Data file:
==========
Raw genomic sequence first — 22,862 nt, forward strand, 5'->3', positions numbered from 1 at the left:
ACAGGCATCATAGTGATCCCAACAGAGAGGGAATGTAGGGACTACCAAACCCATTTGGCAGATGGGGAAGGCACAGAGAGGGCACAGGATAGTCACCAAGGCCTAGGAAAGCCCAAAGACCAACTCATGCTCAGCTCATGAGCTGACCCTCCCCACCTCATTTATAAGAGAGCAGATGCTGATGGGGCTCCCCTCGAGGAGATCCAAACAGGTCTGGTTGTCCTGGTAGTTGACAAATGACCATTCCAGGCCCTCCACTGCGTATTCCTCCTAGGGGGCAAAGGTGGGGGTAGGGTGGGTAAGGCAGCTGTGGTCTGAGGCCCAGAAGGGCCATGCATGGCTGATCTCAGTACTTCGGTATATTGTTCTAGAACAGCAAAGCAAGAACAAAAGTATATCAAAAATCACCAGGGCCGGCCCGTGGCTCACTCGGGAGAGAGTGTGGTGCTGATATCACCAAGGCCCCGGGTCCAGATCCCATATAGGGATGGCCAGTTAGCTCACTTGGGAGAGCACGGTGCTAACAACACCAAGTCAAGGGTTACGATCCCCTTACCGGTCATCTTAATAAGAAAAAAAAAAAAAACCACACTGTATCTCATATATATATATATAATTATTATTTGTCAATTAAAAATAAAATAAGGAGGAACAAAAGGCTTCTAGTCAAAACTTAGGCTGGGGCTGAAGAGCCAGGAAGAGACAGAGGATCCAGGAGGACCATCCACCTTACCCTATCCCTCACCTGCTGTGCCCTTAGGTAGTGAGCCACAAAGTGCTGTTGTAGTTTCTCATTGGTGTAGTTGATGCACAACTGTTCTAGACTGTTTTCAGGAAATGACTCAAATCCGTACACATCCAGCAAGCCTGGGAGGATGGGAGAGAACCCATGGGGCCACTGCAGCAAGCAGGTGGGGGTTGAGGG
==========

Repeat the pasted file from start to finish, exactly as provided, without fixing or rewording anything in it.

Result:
Raw genomic sequence first — 22,862 nt, forward strand, 5'->3', positions numbered from 1 at the left:
ACAGGCATCATAGTGATCCCAACAGAGAGGGAATGTAGGGACTACCAAACCCATTTGGCAGATGGGGAAGGCACAGAGAGGGCACAGGATAGTCACCAAGGCCTAGGAAAGCCCAAAGACCAACTCATGCTCAGCTCATGAGCTGACCCTCCCCACCTCATTTATAAGAGAGCAGATGCTGATGGGGCTCCCCTCGAGGAGATCCAAACAGGTCTGGTTGTCCTGGTAGTTGACAAATGACCATTCCAGGCCCTCCACTGCGTATTCCTCCTAGGGGGCAAAGGTGGGGGTAGGGTGGGTAAGGCAGCTGTGGTCTGAGGCCCAGAAGGGCCATGCATGGCTGATCTCAGTACTTCGGTATATTGTTCTAGAACAGCAAAGCAAGAACAAAAGTATATCAAAAATCACCAGGGCCGGCCCGTGGCTCACTCGGGAGAGAGTGTGGTGCTGATATCACCAAGGCCCCGGGTCCAGATCCCATATAGGGATGGCCAGTTAGCTCACTTGGGAGAGCACGGTGCTAACAACACCAAGTCAAGGGTTACGATCCCCTTACCGGTCATCTTAATAAGAAAAAAAAAAAAAACCACACTGTATCTCATATATATATATATAATTATTATTTGTCAATTAAAAATAAAATAAGGAGGAACAAAAGGCTTCTAGTCAAAACTTAGGCTGGGGCTGAAGAGCCAGGAAGAGACAGAGGATCCAGGAGGACCATCCACCTTACCCTATCCCTCACCTGCTGTGCCCTTAGGTAGTGAGCCACAAAGTGCTGTTGTAGTTTCTCATTGGTGTAGTTGATGCACAACTGTTCTAGACTGTTTTCAGGAAATGACTCAAATCCGTACACATCCAGCAAGCCTGGGAGGATGGGAGAGAACCCATGGGGCCACTGCAGCAAGCAGGTGGGGGTTGAGGG